Changing Grant Making to Change the World: Reflecting on BUILD's First Year

Changing Grant Making to Change the World: Reflecting on BUILD's First Year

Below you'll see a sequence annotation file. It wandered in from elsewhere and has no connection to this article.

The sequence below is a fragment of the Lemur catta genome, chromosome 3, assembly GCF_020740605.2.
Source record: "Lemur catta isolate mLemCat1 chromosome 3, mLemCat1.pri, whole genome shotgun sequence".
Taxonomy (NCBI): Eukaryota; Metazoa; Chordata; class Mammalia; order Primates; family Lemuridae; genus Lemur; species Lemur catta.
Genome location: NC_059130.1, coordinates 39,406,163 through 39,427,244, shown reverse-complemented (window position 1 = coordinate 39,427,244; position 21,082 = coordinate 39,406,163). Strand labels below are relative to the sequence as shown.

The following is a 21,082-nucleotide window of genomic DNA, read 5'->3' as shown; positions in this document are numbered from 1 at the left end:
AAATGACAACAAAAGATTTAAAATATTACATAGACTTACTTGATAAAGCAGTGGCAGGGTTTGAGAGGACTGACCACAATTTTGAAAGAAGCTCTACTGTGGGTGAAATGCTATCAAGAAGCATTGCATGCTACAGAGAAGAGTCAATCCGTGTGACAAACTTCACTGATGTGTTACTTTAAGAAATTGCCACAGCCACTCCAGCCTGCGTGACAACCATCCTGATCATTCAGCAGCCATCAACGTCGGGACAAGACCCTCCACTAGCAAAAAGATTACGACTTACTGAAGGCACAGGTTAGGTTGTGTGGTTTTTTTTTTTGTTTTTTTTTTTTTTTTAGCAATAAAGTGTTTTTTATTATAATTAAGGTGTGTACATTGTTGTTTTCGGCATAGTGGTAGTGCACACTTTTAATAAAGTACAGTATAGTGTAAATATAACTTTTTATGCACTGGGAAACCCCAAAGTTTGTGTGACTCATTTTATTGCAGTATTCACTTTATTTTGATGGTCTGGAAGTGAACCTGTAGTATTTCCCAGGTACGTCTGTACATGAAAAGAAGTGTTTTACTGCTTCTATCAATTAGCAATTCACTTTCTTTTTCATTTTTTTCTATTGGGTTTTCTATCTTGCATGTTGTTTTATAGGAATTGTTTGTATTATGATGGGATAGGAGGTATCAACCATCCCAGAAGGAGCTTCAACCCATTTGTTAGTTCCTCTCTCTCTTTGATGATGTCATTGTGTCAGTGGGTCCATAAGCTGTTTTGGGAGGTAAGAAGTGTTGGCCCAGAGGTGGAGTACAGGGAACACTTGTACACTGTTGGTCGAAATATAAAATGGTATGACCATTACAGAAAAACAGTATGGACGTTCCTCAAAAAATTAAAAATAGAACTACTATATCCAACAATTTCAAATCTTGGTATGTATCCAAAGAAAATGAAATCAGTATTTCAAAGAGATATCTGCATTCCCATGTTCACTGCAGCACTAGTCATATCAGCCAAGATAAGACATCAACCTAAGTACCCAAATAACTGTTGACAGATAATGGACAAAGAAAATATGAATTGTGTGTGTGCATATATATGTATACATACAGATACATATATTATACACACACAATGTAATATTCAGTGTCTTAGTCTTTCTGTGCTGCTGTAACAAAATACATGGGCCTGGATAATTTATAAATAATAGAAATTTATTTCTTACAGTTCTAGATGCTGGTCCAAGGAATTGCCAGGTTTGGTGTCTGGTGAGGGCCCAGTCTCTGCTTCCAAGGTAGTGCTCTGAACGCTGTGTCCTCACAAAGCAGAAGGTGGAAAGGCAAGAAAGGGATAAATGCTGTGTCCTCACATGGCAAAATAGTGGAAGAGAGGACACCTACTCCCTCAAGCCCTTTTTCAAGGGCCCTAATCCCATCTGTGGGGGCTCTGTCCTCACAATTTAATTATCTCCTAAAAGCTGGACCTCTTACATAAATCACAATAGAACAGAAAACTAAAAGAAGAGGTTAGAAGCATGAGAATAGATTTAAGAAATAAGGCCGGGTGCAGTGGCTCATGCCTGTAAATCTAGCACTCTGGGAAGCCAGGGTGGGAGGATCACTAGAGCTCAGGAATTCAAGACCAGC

The Ford Foundation's BUILD program, a six-year, $1 billion initiative aimed at helping organizations address inequality, awarded five-year grants in its first eighteen months to more than two hundred advocacy organizations, grassroots organizers, think tanks, litigators, intermediaries, and narrative change organizations in twenty-seven countries, a report from the foundation and Rockefeller Philanthropy Advisors finds. The report, Changing Grant Making to Change the World: Reflecting on BUILD's First Year (22 pages, PDF), outlines the rationale and goals of the initiative, which include measurably increasing the durability and resilience of grantee organizations and networks; making them more powerful, more impactful, and more networked in their fields; creating deeper, more strategic, and more trusting relationships between the foundation's program staff and grantees; and increasing understanding among other funders and NGOs of the role of institutional strengthening in advancing social justice. The report also offers six early lessons from the initiative: 1) nonprofits thrive with larger, longer-duration, more flexible grants; 2) flexible, longer-term grants have the greatest impact when they are closely aligned with strategy; 3) grants can foster deeper relationships between grantmakers and the organizations they support, although money can't buy trust; 4) flexible, longer-term grants can work anywhere in the world; 5) supporting institutions is critical, as is catalyzing and supporting networks; and 6) both and rigorous evaluation are virtues.